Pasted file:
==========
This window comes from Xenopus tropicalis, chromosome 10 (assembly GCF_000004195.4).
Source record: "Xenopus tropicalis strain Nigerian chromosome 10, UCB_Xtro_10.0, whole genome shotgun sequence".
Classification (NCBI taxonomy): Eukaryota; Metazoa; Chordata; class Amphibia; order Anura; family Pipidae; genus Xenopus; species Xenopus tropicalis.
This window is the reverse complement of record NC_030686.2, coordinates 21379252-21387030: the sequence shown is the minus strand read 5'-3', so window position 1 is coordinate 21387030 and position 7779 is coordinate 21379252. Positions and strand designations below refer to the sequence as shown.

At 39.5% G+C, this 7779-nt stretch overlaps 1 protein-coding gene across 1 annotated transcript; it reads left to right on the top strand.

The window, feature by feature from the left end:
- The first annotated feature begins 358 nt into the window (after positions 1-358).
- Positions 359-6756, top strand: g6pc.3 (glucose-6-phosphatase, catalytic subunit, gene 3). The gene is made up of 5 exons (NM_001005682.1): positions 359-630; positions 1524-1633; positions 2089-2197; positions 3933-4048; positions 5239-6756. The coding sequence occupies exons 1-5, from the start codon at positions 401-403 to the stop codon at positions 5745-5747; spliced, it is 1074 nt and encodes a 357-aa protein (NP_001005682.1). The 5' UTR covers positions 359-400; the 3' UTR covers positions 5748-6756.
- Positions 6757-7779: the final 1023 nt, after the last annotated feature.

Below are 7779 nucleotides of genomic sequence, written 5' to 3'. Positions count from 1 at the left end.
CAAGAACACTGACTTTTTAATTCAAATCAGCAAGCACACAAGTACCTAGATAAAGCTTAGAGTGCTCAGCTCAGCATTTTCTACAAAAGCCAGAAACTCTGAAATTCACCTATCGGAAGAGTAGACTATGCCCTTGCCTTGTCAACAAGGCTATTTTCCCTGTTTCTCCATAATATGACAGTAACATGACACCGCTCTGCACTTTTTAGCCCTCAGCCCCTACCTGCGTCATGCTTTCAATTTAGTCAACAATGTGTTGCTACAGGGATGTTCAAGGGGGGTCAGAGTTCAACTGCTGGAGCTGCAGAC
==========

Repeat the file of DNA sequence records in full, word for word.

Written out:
This window comes from Xenopus tropicalis, chromosome 10 (assembly GCF_000004195.4).
Source record: "Xenopus tropicalis strain Nigerian chromosome 10, UCB_Xtro_10.0, whole genome shotgun sequence".
Classification (NCBI taxonomy): Eukaryota; Metazoa; Chordata; class Amphibia; order Anura; family Pipidae; genus Xenopus; species Xenopus tropicalis.
This window is the reverse complement of record NC_030686.2, coordinates 21379252-21387030: the sequence shown is the minus strand read 5'-3', so window position 1 is coordinate 21387030 and position 7779 is coordinate 21379252. Positions and strand designations below refer to the sequence as shown.

At 39.5% G+C, this 7779-nt stretch overlaps 1 protein-coding gene across 1 annotated transcript; it reads left to right on the top strand.

The window, feature by feature from the left end:
- The first annotated feature begins 358 nt into the window (after positions 1-358).
- Positions 359-6756, top strand: g6pc.3 (glucose-6-phosphatase, catalytic subunit, gene 3). The gene is made up of 5 exons (NM_001005682.1): positions 359-630; positions 1524-1633; positions 2089-2197; positions 3933-4048; positions 5239-6756. The coding sequence occupies exons 1-5, from the start codon at positions 401-403 to the stop codon at positions 5745-5747; spliced, it is 1074 nt and encodes a 357-aa protein (NP_001005682.1). The 5' UTR covers positions 359-400; the 3' UTR covers positions 5748-6756.
- Positions 6757-7779: the final 1023 nt, after the last annotated feature.

Below are 7779 nucleotides of genomic sequence, written 5' to 3'. Positions count from 1 at the left end.
CAAGAACACTGACTTTTTAATTCAAATCAGCAAGCACACAAGTACCTAGATAAAGCTTAGAGTGCTCAGCTCAGCATTTTCTACAAAAGCCAGAAACTCTGAAATTCACCTATCGGAAGAGTAGACTATGCCCTTGCCTTGTCAACAAGGCTATTTTCCCTGTTTCTCCATAATATGACAGTAACATGACACCGCTCTGCACTTTTTAGCCCTCAGCCCCTACCTGCGTCATGCTTTCAATTTAGTCAACAATGTGTTGCTACAGGGATGTTCAAGGGGGGTCAGAGTTCAACTGCTGGAGCTGCAGAC